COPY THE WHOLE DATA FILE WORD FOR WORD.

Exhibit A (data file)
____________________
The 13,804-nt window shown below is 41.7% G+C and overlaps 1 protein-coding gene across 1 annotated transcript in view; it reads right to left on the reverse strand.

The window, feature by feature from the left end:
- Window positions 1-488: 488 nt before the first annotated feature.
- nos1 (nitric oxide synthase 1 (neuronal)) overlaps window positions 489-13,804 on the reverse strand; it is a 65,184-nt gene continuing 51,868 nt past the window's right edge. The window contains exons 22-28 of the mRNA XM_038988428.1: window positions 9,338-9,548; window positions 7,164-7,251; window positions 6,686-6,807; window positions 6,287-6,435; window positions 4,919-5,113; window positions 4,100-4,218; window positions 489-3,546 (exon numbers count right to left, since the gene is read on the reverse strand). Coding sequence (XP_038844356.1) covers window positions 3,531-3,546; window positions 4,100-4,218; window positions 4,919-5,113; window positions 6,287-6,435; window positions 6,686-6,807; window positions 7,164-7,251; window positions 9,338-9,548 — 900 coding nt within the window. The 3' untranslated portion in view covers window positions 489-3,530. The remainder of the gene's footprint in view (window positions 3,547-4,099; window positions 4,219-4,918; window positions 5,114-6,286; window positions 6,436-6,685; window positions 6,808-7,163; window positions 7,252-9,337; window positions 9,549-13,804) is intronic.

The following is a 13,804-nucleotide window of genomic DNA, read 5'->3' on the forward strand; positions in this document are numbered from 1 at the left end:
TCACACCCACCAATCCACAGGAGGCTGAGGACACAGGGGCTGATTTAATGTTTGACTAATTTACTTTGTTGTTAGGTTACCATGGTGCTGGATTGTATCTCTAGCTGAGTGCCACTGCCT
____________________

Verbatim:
The 13,804-nt window shown below is 41.7% G+C and overlaps 1 protein-coding gene across 1 annotated transcript in view; it reads right to left on the reverse strand.

The window, feature by feature from the left end:
- Window positions 1-488: 488 nt before the first annotated feature.
- nos1 (nitric oxide synthase 1 (neuronal)) overlaps window positions 489-13,804 on the reverse strand; it is a 65,184-nt gene continuing 51,868 nt past the window's right edge. The window contains exons 22-28 of the mRNA XM_038988428.1: window positions 9,338-9,548; window positions 7,164-7,251; window positions 6,686-6,807; window positions 6,287-6,435; window positions 4,919-5,113; window positions 4,100-4,218; window positions 489-3,546 (exon numbers count right to left, since the gene is read on the reverse strand). Coding sequence (XP_038844356.1) covers window positions 3,531-3,546; window positions 4,100-4,218; window positions 4,919-5,113; window positions 6,287-6,435; window positions 6,686-6,807; window positions 7,164-7,251; window positions 9,338-9,548 — 900 coding nt within the window. The 3' untranslated portion in view covers window positions 489-3,530. The remainder of the gene's footprint in view (window positions 3,547-4,099; window positions 4,219-4,918; window positions 5,114-6,286; window positions 6,436-6,685; window positions 6,808-7,163; window positions 7,252-9,337; window positions 9,549-13,804) is intronic.

The following is a 13,804-nucleotide window of genomic DNA, read 5'->3' on the forward strand; positions in this document are numbered from 1 at the left end:
TCACACCCACCAATCCACAGGAGGCTGAGGACACAGGGGCTGATTTAATGTTTGACTAATTTACTTTGTTGTTAGGTTACCATGGTGCTGGATTGTATCTCTAGCTGAGTGCCACTGCCT